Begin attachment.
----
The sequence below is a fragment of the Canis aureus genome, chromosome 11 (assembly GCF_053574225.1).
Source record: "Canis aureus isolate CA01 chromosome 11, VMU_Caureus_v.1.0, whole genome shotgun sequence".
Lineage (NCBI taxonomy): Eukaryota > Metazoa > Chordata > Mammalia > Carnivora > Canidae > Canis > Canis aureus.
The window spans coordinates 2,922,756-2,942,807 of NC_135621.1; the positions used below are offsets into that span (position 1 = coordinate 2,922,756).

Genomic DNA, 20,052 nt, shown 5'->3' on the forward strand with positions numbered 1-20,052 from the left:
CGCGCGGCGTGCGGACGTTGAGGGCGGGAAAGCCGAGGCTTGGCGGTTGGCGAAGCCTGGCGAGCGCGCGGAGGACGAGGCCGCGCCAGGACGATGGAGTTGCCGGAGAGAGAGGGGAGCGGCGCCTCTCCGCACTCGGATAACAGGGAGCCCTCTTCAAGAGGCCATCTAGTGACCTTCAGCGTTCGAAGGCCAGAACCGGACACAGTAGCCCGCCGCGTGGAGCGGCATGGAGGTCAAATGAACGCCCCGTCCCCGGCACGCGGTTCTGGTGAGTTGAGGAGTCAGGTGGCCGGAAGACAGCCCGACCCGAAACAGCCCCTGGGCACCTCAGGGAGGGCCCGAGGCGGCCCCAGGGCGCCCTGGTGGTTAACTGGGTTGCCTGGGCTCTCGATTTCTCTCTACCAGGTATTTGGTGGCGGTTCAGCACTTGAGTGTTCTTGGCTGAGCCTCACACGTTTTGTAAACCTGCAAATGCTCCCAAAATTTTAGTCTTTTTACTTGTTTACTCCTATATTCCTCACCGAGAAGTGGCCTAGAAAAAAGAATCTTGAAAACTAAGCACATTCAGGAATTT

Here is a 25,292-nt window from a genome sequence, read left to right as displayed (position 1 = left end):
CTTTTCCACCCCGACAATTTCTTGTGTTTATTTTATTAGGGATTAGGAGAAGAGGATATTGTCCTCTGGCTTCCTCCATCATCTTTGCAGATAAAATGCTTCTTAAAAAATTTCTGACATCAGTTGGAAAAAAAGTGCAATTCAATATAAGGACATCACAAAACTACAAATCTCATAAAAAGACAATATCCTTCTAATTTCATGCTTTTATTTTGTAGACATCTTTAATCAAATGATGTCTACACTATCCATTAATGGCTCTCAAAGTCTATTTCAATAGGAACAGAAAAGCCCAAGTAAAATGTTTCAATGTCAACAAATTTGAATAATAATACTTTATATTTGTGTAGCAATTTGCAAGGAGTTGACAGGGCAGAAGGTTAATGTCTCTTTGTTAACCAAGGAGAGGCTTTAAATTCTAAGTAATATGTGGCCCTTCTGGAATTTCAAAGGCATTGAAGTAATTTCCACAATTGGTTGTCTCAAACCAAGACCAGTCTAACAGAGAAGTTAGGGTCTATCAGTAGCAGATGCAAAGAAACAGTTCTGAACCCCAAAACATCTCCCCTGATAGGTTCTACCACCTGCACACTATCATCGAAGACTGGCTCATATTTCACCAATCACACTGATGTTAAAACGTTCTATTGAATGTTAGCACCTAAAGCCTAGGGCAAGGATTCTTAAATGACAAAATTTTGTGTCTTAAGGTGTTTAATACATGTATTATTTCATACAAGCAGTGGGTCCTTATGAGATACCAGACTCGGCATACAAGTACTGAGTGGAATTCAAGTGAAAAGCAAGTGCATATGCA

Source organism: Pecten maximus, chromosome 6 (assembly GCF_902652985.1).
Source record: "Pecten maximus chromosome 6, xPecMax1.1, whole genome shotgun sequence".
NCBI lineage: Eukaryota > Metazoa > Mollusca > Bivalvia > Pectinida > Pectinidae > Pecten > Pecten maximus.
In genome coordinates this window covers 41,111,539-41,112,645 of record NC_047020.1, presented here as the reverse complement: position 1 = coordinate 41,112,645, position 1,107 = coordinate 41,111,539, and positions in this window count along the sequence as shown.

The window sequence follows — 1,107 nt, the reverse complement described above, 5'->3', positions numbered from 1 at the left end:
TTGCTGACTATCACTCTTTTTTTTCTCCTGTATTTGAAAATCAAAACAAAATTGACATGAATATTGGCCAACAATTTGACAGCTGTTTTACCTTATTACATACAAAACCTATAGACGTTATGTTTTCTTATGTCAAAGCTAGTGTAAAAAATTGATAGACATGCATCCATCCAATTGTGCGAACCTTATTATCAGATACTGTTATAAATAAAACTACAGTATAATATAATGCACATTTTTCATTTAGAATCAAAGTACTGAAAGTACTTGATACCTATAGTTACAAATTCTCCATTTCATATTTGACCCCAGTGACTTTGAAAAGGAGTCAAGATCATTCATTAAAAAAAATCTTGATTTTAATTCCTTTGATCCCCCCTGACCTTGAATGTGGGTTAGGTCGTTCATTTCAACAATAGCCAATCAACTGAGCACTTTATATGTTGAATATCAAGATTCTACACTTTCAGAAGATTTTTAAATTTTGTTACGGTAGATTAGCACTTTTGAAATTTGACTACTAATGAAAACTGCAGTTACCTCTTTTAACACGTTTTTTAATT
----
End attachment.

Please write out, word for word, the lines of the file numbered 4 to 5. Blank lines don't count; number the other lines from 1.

The window spans coordinates 2,922,756-2,942,807 of NC_135621.1; the positions used below are offsets into that span (position 1 = coordinate 2,922,756).

Genomic DNA, 20,052 nt, shown 5'->3' on the forward strand with positions numbered 1-20,052 from the left: